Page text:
When I’m training for an event my heart rate monitor, my cadence monitor and my GPS are essential tools – the data gets lumped into a spreadsheet along with geographical data about the courses used, the effort levels, the training patterns. My boss jokes about it, since the HRM belt is often to be found hanging out of my office window to get rid of the scent of sweat after an early morning blitz up a few hills. When he asks me how I am, though, he doesn’t expect data, just impressions. Which is odd, because as a team at work we believe that you can’t manage what you don’t measure, and its corollary, that you probably don’t intend to manage the things you don’t try to measure.
It’s not as if there aren’t tests out there, for stress, anxiety, depression. It’s not as if we don’t know when colleagues are struggling, or missing deadlines. But, in deference to the caricature of masculinity that is the strong silent type, we decide not to manage emotions or feelings, we decide not to manage the manageable, the moments when you cross an emotional threshold and even opening that email from your supervisor becomes an impossible effort.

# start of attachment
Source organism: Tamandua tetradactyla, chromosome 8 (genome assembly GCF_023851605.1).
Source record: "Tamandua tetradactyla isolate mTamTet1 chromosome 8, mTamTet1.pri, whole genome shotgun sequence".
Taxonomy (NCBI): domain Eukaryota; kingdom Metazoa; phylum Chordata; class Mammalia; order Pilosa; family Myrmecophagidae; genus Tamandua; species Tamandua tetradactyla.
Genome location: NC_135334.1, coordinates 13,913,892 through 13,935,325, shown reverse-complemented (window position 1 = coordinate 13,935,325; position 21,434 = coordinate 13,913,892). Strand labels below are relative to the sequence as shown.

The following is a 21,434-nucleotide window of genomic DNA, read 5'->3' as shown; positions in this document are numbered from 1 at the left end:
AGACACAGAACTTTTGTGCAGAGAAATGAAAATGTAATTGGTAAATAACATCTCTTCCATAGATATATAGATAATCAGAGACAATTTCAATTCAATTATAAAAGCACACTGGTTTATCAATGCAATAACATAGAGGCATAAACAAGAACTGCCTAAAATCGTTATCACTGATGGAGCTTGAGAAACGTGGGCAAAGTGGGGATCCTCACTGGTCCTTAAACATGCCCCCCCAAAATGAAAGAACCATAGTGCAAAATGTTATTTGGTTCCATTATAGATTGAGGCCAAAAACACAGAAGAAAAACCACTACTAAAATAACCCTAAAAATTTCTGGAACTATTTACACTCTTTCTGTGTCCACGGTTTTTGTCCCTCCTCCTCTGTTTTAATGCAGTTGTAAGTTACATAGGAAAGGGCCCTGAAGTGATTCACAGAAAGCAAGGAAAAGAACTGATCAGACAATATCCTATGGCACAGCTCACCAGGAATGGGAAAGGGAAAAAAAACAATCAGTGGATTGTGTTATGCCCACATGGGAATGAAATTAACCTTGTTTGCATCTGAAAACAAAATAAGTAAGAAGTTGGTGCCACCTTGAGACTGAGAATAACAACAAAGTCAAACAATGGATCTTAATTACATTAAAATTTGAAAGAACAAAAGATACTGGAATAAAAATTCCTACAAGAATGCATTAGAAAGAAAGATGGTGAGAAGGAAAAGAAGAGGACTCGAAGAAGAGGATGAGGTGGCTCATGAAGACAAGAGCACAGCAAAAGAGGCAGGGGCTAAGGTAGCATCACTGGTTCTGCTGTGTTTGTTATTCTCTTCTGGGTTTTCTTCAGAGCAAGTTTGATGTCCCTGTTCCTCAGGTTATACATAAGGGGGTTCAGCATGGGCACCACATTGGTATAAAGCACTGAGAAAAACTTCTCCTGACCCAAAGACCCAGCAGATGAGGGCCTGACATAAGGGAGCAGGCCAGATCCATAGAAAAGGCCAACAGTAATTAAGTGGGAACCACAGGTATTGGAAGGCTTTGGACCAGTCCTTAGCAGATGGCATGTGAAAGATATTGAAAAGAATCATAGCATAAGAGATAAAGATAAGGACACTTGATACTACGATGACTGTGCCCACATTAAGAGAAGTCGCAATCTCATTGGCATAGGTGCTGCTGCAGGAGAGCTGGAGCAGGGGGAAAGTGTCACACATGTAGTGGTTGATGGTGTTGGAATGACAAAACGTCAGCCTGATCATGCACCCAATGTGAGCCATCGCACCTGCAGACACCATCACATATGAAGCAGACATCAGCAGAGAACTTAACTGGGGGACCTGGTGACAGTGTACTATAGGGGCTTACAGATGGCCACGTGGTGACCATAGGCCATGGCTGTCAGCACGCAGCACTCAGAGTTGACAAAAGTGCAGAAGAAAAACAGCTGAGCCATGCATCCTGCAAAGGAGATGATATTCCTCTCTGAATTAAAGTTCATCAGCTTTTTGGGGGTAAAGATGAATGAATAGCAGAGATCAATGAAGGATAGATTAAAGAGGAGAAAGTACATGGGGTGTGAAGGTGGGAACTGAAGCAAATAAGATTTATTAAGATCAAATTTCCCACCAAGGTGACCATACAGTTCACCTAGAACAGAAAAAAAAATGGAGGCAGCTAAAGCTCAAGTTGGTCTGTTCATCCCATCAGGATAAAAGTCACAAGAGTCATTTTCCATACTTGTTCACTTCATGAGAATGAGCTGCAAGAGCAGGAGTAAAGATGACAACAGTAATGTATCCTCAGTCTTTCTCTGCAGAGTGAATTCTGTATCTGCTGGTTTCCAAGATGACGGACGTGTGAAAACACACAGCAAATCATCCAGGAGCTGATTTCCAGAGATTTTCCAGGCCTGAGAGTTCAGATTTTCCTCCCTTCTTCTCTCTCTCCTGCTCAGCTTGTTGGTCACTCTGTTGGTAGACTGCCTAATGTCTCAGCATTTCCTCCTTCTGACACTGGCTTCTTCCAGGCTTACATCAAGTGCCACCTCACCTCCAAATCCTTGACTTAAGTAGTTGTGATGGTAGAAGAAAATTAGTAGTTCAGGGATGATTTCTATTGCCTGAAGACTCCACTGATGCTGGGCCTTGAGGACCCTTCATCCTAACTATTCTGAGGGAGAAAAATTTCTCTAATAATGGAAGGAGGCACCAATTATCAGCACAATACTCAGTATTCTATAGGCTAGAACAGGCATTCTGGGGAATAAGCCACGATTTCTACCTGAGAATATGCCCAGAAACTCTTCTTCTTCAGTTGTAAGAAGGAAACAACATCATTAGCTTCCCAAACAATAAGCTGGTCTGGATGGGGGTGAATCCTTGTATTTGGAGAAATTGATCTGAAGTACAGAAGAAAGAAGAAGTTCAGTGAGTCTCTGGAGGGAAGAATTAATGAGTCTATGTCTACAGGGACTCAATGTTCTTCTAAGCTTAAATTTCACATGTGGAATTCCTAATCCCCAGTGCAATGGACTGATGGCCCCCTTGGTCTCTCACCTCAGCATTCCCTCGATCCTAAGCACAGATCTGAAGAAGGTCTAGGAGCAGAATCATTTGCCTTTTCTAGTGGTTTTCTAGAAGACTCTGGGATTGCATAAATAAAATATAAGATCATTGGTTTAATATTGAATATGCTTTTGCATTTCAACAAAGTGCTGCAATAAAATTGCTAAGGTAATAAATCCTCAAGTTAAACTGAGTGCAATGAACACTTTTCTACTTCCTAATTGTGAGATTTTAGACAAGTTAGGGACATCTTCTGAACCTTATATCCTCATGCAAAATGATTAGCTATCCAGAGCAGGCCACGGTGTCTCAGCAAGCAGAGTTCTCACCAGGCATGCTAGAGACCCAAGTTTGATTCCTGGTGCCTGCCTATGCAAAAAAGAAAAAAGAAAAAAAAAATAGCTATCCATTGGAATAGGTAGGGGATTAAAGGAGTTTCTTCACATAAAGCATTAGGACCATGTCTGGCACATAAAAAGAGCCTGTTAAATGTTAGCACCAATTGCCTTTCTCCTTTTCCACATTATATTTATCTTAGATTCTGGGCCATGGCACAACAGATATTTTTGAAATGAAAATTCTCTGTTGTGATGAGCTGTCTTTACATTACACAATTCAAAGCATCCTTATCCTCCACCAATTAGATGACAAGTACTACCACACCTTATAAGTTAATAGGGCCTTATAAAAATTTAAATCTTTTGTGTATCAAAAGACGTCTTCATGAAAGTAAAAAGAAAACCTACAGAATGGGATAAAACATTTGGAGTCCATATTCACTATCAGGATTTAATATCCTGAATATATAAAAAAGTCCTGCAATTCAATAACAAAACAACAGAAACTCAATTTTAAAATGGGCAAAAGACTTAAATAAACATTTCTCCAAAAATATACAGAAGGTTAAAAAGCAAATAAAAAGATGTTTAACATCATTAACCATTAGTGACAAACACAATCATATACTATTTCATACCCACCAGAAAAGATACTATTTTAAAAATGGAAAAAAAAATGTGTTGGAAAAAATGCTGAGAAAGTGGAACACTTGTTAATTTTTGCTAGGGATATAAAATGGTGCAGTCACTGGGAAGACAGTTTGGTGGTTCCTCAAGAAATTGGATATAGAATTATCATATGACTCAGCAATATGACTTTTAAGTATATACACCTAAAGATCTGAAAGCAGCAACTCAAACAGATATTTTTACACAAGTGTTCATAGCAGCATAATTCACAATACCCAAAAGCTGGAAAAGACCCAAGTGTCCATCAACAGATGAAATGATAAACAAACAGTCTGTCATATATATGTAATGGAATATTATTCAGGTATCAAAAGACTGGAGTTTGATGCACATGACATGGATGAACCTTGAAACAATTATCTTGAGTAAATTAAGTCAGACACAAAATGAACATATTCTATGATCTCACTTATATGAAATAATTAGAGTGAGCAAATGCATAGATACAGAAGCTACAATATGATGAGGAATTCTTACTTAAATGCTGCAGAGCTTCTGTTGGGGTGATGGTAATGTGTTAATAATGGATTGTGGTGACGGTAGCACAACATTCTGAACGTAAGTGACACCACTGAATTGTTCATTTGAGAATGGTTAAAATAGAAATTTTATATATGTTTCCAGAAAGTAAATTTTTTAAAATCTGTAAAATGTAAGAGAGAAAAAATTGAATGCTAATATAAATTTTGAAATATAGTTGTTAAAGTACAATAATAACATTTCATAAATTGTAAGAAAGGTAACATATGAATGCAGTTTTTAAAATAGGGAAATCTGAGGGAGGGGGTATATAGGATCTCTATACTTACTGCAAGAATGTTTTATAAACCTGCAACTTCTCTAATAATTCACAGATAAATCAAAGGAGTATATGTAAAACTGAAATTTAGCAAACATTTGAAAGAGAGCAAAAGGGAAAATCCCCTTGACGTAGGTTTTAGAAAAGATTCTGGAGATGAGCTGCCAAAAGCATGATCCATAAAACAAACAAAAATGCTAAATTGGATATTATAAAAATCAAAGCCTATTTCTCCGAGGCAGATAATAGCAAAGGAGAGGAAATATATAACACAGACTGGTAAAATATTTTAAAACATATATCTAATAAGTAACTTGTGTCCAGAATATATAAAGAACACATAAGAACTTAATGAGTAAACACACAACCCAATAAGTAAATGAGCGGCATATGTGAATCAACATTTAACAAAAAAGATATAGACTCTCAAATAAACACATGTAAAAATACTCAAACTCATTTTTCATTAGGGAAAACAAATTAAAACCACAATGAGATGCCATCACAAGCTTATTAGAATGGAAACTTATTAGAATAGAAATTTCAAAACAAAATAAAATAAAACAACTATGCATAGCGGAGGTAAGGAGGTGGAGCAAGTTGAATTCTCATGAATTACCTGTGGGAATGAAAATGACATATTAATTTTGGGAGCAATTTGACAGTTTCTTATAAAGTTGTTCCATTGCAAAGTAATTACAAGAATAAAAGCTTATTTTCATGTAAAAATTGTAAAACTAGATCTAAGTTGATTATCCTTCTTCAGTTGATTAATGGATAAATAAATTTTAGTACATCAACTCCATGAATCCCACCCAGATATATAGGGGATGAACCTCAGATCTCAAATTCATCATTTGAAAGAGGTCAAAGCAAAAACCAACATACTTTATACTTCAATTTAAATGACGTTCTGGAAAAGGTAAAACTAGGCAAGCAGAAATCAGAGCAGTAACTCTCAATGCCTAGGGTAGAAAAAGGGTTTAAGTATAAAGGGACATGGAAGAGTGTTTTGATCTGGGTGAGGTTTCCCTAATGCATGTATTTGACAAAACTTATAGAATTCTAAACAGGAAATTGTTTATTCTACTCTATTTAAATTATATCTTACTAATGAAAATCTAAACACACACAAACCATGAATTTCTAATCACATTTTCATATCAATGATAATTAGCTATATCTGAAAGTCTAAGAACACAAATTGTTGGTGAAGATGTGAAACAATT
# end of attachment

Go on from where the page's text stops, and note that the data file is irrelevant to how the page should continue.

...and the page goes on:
Reading about Clark Carlisle I wonder how he would have coped if he’d been taught to see his emotional and psychological wellbeing as something that can be managed, to think of that fuzziness when you can’t make your thoughts line up in order as nothing more than lactic acid of the brain that needs to be managed by rest and recovery. I think about all the men, and women and children, who have paid the price for a version of masculinity that says some things are best left unsaid, that we are prisoners of our psyche and our emotions, not their managers.
The slow death of the strong silent type needs to be accelerated, for all our sakes, and we need to praise not the people who deny there’s anything wrong, but the ones who learn to count the spoons and allocate their finite resources wisely.